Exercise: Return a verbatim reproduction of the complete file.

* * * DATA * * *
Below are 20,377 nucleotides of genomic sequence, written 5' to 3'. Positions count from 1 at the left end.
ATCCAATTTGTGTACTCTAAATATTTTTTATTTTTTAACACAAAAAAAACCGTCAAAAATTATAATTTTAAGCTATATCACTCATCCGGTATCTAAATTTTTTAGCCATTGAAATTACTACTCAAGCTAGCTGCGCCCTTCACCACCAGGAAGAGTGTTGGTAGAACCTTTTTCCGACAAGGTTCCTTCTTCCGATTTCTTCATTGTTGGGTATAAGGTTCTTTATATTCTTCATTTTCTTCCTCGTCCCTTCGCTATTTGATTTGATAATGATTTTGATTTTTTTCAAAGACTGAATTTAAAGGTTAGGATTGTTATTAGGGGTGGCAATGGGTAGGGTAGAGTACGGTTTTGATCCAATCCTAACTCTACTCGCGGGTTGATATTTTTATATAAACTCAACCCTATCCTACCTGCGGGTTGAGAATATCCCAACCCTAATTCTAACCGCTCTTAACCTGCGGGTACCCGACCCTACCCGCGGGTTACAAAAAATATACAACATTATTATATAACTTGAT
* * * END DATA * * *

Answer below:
Below are 20,377 nucleotides of genomic sequence, written 5' to 3'. Positions count from 1 at the left end.
ATCCAATTTGTGTACTCTAAATATTTTTTATTTTTTAACACAAAAAAAACCGTCAAAAATTATAATTTTAAGCTATATCACTCATCCGGTATCTAAATTTTTTAGCCATTGAAATTACTACTCAAGCTAGCTGCGCCCTTCACCACCAGGAAGAGTGTTGGTAGAACCTTTTTCCGACAAGGTTCCTTCTTCCGATTTCTTCATTGTTGGGTATAAGGTTCTTTATATTCTTCATTTTCTTCCTCGTCCCTTCGCTATTTGATTTGATAATGATTTTGATTTTTTTCAAAGACTGAATTTAAAGGTTAGGATTGTTATTAGGGGTGGCAATGGGTAGGGTAGAGTACGGTTTTGATCCAATCCTAACTCTACTCGCGGGTTGATATTTTTATATAAACTCAACCCTATCCTACCTGCGGGTTGAGAATATCCCAACCCTAATTCTAACCGCTCTTAACCTGCGGGTACCCGACCCTACCCGCGGGTTACAAAAAATATACAACATTATTATATAACTTGAT